Abstract from Megan Boler’s Hypes, hopes and actualities: new digital Cartesianism and bodies in cyberspace in the journal, New Media & Society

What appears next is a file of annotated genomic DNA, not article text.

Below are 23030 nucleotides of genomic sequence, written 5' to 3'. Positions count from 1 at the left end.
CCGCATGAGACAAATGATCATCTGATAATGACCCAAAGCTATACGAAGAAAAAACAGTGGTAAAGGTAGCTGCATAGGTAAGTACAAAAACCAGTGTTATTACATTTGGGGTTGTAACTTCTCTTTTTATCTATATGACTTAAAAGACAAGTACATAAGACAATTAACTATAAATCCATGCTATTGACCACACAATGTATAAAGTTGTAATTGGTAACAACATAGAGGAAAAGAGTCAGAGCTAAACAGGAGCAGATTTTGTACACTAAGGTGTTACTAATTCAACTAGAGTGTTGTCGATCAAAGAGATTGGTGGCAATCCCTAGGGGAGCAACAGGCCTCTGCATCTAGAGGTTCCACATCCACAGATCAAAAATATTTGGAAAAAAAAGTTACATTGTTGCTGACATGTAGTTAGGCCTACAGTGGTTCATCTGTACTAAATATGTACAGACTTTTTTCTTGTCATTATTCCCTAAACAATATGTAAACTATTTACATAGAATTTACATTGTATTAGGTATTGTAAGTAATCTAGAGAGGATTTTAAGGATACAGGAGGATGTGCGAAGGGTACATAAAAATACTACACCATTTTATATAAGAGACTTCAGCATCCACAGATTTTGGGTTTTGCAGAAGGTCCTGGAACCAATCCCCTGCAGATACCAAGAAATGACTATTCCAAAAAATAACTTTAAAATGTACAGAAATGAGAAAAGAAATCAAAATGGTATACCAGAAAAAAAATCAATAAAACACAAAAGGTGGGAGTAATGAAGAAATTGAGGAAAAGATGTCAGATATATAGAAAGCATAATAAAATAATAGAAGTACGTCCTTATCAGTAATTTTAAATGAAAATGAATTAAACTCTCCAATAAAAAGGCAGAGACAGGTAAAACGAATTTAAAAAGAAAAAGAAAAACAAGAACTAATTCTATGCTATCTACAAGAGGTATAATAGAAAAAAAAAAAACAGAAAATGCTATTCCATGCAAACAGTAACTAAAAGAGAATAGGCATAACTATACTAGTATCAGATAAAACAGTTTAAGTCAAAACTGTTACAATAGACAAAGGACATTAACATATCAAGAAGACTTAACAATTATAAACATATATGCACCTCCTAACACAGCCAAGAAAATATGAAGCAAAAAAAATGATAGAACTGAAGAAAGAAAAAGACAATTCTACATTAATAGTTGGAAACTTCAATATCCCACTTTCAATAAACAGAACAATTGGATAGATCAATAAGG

‘New Digital Cartesianism’ investigates the socio-material power inequities embedded in text-based, computer-mediated communication (CMC). Is the body really transcended in text-based computer-mediated communication? This article summarizes software and hardware advertising ‘hypes’, cyber-enthusiast ‘hopes’, and the ‘actualities’ of CMC which contradict this virtual dream of pure minds communicating. Marketing hypes and cyberhopes mythologize disembodied CMC with promises of anonymity and fluid identities. However, the actualities of how users interpret and derive meaning from text-based communication often involve reductive bodily markers that re-invoke stereotypes of racialized, sexualized and gendered bodies. Ironically, despite claims that CMC achieves Descartes’ dream of ‘pure minds’ and the transcendence of body, users frequently rely on stereotyped images and descriptions of bodies in order to confer authenticity and signification to textual utterances. In digital Cartesianism, the body actually functions as a necessary arbiter of meaning and final signifier of what is accepted as ‘real’ and ‘true’.